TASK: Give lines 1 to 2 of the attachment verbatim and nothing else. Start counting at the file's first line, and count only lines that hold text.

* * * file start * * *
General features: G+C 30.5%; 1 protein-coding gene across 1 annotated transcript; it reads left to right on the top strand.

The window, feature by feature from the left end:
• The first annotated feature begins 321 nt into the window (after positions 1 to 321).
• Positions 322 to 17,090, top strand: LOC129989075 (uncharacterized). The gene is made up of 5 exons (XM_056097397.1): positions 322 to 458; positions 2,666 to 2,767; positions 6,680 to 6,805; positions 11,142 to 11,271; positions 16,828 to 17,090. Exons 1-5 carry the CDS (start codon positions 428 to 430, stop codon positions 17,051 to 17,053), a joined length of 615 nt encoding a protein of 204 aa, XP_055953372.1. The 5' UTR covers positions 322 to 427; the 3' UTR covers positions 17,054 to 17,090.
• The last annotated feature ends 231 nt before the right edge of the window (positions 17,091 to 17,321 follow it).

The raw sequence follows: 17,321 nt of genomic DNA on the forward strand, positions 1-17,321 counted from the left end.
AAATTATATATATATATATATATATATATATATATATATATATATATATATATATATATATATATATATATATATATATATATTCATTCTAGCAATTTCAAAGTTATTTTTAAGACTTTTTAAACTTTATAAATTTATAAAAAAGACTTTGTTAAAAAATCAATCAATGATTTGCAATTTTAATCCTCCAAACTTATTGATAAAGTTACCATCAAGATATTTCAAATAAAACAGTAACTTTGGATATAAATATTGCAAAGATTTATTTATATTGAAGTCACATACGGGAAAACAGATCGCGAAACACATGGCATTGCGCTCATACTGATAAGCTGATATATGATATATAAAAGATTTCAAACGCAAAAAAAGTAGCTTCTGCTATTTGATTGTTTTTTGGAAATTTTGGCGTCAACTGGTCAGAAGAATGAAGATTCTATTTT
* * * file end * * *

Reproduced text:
General features: G+C 30.5%; 1 protein-coding gene across 1 annotated transcript; it reads left to right on the top strand.

The window, feature by feature from the left end: